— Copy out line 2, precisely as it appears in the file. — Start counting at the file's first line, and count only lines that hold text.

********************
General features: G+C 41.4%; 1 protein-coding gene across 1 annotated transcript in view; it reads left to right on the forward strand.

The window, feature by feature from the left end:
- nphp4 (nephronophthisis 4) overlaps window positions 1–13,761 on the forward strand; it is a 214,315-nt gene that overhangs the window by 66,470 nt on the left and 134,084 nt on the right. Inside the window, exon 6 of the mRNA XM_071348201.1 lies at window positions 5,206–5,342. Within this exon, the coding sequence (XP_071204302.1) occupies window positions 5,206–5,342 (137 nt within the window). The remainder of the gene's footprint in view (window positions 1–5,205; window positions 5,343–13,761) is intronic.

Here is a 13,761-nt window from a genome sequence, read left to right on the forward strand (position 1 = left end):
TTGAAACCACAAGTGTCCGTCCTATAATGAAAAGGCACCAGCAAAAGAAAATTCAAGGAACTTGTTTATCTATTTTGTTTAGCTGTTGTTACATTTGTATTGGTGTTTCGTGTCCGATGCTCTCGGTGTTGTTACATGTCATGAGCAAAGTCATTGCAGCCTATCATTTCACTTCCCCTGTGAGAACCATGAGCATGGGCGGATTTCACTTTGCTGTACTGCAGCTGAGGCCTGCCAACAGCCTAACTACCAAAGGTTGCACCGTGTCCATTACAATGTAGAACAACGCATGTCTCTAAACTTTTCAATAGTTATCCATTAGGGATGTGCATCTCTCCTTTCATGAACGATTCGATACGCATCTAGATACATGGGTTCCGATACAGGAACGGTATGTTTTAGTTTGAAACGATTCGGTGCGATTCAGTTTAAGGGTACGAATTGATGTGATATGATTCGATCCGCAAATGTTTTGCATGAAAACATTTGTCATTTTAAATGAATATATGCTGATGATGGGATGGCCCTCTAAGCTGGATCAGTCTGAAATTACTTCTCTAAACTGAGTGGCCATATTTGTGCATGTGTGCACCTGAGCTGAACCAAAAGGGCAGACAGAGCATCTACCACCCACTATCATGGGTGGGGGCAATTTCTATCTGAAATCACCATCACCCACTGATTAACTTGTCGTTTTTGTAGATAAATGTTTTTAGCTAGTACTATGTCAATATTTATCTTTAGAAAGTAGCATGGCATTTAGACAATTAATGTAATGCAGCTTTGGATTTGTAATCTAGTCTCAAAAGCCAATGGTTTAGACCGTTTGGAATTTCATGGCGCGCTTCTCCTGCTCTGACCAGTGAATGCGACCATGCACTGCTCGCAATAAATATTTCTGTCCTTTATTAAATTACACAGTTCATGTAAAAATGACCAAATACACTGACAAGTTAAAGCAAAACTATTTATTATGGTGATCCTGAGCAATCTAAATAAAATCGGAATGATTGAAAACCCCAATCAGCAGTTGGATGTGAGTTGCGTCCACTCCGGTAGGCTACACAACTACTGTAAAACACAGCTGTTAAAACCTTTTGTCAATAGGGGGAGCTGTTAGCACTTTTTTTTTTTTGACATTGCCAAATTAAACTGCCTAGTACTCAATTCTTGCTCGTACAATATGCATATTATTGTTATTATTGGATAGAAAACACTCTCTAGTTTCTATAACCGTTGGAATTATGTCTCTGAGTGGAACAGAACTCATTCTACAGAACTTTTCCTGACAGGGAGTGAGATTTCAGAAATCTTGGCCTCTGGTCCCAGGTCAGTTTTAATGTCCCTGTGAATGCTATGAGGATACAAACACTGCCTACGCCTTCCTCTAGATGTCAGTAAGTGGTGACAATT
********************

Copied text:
The window, feature by feature from the left end: